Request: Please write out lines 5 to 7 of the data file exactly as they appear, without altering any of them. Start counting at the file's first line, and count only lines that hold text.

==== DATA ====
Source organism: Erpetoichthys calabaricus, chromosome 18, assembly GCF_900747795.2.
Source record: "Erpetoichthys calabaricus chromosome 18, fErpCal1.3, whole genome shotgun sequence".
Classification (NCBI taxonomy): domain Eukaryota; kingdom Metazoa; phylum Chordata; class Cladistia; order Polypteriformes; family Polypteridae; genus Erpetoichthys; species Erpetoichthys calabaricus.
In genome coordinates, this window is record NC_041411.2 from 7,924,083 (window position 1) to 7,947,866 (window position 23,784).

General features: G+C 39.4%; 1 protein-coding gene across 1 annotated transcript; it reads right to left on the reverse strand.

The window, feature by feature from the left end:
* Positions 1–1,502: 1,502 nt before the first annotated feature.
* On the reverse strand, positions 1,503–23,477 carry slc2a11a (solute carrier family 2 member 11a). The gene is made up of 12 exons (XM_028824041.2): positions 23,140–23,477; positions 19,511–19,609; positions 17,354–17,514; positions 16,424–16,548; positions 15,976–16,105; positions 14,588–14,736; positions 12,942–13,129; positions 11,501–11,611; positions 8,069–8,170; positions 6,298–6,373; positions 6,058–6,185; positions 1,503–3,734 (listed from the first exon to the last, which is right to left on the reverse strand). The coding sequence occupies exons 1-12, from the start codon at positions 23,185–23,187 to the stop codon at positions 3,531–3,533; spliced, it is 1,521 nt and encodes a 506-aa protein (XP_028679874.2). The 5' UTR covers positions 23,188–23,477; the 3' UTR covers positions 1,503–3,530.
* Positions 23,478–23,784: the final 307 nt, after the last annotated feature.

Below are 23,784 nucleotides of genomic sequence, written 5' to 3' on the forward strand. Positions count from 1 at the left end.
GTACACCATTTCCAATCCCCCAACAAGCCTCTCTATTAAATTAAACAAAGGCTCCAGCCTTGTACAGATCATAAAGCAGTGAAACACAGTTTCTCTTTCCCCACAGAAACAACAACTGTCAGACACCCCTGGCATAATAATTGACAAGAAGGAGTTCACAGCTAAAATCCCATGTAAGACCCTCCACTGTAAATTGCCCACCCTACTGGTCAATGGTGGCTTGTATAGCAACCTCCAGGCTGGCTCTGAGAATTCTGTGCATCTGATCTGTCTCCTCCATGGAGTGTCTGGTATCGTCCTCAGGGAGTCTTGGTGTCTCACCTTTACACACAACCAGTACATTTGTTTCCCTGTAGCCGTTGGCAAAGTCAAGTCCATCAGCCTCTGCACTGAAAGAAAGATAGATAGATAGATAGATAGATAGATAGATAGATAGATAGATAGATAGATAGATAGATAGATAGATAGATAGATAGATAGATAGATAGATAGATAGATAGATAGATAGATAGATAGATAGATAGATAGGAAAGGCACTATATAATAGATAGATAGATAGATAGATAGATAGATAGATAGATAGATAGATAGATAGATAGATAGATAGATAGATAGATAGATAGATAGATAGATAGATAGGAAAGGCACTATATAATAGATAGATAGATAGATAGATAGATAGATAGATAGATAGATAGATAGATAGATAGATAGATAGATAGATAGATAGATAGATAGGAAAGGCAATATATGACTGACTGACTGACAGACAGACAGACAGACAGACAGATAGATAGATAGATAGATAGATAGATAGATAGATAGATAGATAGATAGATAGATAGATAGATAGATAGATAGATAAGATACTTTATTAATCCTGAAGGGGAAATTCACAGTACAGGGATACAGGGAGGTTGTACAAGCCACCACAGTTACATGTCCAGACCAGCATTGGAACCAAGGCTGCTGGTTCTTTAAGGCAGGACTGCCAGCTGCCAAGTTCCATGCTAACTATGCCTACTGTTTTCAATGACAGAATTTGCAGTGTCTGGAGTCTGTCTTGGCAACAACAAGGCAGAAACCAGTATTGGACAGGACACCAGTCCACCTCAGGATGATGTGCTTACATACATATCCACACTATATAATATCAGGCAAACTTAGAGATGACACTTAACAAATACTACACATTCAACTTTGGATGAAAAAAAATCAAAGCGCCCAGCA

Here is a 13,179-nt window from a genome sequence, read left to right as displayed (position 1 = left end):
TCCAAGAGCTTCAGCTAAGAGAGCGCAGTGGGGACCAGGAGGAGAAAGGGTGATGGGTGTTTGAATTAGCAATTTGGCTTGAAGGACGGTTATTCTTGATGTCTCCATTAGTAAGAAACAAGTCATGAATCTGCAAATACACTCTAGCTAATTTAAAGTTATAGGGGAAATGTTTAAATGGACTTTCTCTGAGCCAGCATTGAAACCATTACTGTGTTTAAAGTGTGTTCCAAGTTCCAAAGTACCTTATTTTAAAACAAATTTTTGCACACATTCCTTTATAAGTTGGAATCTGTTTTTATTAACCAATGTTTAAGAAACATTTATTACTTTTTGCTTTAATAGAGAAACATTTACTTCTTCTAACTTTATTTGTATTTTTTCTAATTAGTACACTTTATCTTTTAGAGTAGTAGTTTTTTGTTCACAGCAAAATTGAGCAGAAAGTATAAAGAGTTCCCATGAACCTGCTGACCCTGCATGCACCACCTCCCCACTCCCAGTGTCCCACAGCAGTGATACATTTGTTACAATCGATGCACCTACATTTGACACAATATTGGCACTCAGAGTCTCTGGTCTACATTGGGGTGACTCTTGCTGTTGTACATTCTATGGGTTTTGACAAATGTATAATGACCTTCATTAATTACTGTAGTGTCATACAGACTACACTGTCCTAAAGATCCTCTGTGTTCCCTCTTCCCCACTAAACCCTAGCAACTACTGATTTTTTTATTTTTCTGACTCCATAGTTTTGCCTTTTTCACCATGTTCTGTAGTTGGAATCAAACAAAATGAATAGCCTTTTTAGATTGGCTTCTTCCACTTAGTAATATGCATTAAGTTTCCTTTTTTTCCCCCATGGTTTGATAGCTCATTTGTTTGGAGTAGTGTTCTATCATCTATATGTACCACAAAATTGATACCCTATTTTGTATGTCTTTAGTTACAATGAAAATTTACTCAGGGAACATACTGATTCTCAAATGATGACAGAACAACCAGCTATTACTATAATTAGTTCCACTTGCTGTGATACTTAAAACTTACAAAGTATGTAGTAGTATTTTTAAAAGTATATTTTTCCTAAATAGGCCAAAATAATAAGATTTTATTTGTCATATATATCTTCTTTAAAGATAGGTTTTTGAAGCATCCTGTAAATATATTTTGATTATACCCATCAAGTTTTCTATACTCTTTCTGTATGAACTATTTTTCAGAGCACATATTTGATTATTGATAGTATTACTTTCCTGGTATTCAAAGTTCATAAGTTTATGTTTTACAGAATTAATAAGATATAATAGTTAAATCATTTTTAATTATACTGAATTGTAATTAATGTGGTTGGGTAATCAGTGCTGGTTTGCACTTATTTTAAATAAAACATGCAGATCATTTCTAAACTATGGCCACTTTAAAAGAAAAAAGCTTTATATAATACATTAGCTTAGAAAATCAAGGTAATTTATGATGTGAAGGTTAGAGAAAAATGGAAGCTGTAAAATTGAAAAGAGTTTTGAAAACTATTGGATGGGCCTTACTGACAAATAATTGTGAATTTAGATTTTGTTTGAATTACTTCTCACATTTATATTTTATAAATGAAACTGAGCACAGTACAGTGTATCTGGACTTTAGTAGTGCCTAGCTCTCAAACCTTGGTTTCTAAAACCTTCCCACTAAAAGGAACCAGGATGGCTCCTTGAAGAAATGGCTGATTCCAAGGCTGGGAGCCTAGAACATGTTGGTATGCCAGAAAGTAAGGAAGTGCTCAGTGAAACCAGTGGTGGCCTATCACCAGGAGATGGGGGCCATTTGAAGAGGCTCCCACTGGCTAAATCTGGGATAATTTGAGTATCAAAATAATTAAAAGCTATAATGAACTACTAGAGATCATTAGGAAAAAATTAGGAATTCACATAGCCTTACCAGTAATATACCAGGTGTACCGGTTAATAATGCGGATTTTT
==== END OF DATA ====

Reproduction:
General features: G+C 39.4%; 1 protein-coding gene across 1 annotated transcript; it reads right to left on the reverse strand.

The window, feature by feature from the left end:
* Positions 1–1,502: 1,502 nt before the first annotated feature.